ArcGIS Maps SDK for JavaScript

What's New in ArcGIS API for JavaScript (October 2020)

The October update to the ArcGIS API for JavaScript is here, and it packs a punch with a range of new features and enhancements. A major theme for version 4.17 is performance – in particular, if you are working with large datasets, we highly encourage you to test your apps with this release. Performance improvements reached across feature layers, all client-side layers, and point scene layers. Let’s explore some of the highlights of this release.

Feature layer performance enhancements

Every release, we look for ways in which we can further optimize performance. This release brings critical performance enhancements for feature layers. As with almost all performance enhancements, the impact and visual improvement in apps varies depending on characteristics of the app, the data it is loading, and properties of the services themselves. Apps that will see the most drastic performance gains with this release are:

More than 1.1 million building footprints are loaded in a feature layer much faster in 4.17. Also notice how features are loaded progressively as they are available.
Expand here to learn more about what is going on under the hood…

Faster load time of data-heavy apps

We’ve overhauled the feature processing pipeline, which significantly improves the load time of data-heavy apps. While the performance improvements will vary significantly between maps, we’ve found that maps that make use of many attributes benefit the most.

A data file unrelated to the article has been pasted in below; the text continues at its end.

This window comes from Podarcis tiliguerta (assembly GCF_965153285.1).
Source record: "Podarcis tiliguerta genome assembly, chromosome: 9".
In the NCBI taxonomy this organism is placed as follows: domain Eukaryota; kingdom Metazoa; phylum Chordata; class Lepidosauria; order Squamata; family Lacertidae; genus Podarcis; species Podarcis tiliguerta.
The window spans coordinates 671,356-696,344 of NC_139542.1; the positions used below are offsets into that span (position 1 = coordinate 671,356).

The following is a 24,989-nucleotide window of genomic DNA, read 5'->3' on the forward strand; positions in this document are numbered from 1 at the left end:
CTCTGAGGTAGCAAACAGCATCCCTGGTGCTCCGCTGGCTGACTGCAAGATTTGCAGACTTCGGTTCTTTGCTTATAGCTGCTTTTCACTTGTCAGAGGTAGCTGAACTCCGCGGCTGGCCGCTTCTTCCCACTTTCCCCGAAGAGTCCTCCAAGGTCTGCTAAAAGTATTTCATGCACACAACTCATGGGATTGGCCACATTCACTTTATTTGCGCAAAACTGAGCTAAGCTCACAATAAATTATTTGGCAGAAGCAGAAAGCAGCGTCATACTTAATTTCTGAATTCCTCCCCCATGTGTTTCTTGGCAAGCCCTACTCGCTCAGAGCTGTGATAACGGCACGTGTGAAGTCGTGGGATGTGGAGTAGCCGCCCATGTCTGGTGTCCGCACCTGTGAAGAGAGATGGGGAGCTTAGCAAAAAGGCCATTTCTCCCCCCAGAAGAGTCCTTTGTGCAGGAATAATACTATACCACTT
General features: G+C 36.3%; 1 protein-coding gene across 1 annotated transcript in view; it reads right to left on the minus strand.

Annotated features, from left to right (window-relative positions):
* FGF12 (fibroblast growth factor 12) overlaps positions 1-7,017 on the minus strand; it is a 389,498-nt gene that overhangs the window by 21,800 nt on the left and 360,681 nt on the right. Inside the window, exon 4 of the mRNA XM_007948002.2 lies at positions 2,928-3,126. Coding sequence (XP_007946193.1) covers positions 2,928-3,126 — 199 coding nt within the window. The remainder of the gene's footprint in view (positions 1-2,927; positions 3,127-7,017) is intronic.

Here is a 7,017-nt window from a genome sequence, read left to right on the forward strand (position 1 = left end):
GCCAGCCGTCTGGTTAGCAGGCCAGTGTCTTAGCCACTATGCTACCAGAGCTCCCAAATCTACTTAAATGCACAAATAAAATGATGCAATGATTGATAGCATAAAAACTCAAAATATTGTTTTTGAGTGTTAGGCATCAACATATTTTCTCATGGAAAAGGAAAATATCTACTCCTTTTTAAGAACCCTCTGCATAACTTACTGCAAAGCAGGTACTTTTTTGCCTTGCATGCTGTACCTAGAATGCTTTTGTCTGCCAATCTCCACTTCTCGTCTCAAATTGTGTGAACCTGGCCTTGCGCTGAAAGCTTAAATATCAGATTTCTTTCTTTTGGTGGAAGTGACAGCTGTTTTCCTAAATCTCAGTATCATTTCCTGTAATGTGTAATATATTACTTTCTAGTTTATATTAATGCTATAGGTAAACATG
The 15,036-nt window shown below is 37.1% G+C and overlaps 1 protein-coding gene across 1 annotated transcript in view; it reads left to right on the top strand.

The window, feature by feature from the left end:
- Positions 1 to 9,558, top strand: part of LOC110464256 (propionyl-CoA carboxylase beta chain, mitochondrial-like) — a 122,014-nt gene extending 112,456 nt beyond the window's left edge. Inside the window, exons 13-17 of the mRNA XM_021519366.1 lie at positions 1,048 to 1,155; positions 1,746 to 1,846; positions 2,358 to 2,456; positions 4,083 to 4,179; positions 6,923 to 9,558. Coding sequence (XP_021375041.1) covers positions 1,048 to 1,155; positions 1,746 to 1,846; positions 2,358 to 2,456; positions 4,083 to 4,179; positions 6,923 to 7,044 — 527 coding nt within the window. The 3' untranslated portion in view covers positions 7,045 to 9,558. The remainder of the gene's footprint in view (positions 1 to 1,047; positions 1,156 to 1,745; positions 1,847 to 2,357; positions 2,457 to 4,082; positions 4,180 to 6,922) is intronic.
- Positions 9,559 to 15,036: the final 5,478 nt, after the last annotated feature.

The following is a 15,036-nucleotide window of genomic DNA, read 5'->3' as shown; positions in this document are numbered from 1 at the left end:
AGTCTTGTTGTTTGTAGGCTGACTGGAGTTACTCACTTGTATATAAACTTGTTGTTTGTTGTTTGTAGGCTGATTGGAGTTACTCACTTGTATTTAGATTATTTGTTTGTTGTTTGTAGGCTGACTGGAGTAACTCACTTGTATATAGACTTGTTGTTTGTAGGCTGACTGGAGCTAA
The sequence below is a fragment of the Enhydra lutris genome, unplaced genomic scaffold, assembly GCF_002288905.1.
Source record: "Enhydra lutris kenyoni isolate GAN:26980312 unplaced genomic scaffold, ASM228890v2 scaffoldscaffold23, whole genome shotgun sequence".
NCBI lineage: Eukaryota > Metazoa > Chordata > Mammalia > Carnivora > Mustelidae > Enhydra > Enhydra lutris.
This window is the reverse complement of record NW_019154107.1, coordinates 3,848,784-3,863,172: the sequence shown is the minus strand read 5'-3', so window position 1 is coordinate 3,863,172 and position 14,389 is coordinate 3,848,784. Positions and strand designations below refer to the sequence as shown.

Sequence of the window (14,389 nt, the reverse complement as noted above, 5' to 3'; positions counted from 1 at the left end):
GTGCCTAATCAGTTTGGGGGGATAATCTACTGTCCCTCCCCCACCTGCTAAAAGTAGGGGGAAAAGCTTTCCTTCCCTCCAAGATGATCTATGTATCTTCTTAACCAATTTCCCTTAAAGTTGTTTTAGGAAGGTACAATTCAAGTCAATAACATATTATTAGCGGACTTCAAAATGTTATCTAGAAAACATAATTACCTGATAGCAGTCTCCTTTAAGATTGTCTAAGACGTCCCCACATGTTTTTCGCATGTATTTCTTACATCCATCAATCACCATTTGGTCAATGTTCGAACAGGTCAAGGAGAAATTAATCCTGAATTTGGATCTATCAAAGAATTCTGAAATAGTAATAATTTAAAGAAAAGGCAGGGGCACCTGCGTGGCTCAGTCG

Progressive loading of feature tiles

We also improved the experience when loading feature-dense datasets. As you might already know, features are requested in feature tiles which are built for high-performance caching. The API draws features incrementally as they are loaded, which results in a visual progression of the loading tile. This can be observed in the animation above which compares loading a feature layer with more than 1.1 million building footprints in version 4.16 (left) and 4.17 (right).

Better data processing and memory management

The API requests data in protocol binary format (PBF) by default. All PBF parsing now happens lazily, and we keep PBF-encoded features in their native binary format, using binary readers to work directly on the compressed feature data. This allows the data processing to scale better, and help to alleviate memory pressure, as we no longer need to deserialize individual features.

More stable and flexible stream layers

With the growing demand for apps that can visualize and analyze real-time data feeds with a skyrocketing number of observations per second, we have revamped the StreamLayer in two ways:

More observations

With some streams pushing tens to hundreds of thousands of observations per second through a WebSocket, the StreamLayer needs to be able to adapt to the incoming observations based on the client’s capabilities. Additionally, web apps are typically expected to work across desktops and mobile devices alike – which vary in processing power and available memory.

With the latest updates, the StreamLayer will display the observations when possible, and apply logic for handling when the client’s capabilities (like available memory and processing power) can’t handle the speed of updates. With this improvement, the app doesn’t run out of memory and cause the system to get bogged down. Once ready, the updates can be patched in and seen on the map.